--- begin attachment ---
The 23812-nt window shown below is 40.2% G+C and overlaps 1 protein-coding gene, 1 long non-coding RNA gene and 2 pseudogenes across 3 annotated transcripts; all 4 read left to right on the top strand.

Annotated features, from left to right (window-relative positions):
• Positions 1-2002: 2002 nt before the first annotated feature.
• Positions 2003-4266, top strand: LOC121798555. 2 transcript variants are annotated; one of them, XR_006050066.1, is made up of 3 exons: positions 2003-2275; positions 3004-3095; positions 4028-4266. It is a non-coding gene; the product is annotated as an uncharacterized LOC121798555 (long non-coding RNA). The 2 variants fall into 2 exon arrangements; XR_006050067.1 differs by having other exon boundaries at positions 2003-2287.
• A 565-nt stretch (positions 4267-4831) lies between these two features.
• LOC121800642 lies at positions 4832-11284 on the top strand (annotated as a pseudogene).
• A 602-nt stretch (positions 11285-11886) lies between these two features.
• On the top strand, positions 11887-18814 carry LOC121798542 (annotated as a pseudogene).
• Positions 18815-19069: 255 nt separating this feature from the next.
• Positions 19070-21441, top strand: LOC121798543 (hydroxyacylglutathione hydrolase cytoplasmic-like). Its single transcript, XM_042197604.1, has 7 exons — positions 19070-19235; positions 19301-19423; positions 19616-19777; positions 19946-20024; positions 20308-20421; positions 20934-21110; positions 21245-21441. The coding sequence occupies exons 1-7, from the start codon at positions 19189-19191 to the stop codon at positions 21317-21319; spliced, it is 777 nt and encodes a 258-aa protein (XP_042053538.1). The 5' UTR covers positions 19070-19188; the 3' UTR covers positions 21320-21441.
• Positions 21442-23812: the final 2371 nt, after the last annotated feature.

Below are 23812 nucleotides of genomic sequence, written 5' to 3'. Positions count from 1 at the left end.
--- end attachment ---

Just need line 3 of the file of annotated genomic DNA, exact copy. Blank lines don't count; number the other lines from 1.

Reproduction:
• Positions 1-2002: 2002 nt before the first annotated feature.